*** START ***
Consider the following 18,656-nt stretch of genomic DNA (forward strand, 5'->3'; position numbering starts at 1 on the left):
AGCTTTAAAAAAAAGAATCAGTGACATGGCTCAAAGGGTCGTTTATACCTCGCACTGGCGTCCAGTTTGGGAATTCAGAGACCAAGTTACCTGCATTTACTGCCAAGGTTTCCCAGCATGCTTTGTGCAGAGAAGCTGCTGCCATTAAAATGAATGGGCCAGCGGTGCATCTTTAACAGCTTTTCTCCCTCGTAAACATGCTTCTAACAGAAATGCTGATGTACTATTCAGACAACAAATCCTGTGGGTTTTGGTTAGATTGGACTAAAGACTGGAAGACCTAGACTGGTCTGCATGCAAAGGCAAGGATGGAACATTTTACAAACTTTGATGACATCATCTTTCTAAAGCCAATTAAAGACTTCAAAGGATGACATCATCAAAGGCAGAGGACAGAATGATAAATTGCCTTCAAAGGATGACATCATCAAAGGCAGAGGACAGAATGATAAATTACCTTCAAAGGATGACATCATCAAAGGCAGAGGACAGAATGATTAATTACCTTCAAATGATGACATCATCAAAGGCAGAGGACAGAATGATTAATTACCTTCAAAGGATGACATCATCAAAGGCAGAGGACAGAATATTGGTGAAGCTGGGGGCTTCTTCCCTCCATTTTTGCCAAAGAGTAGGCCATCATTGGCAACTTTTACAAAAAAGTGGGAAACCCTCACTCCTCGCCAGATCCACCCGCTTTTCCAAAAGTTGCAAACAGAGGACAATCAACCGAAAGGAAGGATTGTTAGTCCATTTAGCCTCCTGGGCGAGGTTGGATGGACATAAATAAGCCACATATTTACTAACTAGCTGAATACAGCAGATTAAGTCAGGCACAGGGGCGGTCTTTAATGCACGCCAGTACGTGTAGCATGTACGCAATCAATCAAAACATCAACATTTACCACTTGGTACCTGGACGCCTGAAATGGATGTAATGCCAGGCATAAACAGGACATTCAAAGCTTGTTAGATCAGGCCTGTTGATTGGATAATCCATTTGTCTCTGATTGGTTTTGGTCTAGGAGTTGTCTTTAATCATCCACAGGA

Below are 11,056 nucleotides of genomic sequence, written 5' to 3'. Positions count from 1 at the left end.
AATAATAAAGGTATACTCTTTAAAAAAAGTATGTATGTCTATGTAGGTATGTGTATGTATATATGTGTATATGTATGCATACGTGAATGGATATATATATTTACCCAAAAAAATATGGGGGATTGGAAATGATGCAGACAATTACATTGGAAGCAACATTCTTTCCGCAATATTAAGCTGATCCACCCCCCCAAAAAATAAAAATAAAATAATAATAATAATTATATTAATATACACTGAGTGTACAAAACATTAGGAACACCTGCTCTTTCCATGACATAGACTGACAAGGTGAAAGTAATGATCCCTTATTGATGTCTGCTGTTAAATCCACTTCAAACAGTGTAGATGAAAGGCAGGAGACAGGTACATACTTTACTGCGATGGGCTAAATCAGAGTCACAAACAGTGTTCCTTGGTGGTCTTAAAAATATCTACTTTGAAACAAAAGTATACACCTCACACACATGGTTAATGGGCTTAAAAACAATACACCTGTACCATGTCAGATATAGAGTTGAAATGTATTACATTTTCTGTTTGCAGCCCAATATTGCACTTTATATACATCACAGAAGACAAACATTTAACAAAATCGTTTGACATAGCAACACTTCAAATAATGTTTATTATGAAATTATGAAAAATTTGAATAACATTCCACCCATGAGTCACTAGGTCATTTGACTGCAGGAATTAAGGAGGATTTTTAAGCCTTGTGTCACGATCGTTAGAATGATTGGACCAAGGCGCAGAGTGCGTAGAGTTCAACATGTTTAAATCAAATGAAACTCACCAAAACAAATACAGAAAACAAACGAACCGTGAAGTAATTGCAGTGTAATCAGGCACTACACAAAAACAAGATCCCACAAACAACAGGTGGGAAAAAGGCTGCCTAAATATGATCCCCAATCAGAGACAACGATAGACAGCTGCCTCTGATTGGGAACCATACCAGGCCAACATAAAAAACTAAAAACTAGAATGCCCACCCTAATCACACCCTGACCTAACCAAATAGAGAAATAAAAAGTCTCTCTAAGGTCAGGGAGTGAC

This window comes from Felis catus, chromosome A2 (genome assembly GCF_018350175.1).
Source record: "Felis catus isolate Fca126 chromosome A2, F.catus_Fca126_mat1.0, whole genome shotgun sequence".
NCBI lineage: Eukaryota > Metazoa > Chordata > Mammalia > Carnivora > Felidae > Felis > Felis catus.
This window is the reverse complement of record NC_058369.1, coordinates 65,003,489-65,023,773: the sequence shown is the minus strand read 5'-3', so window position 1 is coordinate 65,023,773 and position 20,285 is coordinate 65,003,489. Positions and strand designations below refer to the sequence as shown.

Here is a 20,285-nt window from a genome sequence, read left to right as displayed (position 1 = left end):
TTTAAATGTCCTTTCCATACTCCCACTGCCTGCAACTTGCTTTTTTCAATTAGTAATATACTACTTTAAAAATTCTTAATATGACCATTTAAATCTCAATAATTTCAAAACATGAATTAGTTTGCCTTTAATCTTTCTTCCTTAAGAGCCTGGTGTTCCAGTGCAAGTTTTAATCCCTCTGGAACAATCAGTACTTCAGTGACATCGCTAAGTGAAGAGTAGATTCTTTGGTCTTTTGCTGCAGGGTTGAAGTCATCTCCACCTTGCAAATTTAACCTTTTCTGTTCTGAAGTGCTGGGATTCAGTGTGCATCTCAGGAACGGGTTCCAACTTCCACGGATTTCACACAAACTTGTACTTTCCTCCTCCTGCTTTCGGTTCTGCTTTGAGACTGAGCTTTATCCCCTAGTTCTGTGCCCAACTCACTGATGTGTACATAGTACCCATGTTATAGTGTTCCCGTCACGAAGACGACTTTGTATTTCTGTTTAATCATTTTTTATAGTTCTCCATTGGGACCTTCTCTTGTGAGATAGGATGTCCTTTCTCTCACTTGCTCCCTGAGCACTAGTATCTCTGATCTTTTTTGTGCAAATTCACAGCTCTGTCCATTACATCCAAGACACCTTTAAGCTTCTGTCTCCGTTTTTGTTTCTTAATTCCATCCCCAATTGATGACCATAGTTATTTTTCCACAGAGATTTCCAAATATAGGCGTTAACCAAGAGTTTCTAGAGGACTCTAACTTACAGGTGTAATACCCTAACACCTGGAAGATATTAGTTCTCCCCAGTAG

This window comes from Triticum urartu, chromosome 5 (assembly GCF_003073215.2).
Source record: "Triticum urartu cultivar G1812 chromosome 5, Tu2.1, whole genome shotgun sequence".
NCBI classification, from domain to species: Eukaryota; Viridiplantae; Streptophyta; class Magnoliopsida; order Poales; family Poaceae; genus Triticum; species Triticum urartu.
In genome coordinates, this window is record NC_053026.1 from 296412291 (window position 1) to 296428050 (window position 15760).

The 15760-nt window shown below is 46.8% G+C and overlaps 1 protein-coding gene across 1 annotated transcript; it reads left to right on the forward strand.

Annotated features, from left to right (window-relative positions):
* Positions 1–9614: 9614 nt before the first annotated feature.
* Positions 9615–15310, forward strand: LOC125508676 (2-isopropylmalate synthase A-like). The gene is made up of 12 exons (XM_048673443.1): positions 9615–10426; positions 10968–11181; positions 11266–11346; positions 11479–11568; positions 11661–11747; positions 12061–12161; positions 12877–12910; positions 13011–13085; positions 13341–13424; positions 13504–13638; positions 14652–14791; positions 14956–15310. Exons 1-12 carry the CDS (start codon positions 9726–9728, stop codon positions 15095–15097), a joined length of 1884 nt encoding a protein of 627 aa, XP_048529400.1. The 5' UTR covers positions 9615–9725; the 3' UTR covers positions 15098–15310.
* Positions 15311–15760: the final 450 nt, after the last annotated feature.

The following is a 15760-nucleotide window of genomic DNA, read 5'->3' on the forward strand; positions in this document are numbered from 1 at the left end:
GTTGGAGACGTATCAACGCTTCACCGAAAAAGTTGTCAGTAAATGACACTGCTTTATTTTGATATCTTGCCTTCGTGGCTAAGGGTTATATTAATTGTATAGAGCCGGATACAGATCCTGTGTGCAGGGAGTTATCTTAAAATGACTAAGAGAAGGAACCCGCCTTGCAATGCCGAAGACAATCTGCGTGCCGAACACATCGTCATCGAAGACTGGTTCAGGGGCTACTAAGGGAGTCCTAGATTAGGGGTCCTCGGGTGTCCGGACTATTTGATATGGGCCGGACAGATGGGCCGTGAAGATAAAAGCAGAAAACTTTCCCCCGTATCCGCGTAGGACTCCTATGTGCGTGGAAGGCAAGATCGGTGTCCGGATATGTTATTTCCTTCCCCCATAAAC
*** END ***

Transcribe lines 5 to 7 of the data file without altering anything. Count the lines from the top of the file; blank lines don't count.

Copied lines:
This window comes from Felis catus, chromosome A2 (genome assembly GCF_018350175.1).
Source record: "Felis catus isolate Fca126 chromosome A2, F.catus_Fca126_mat1.0, whole genome shotgun sequence".
NCBI lineage: Eukaryota > Metazoa > Chordata > Mammalia > Carnivora > Felidae > Felis > Felis catus.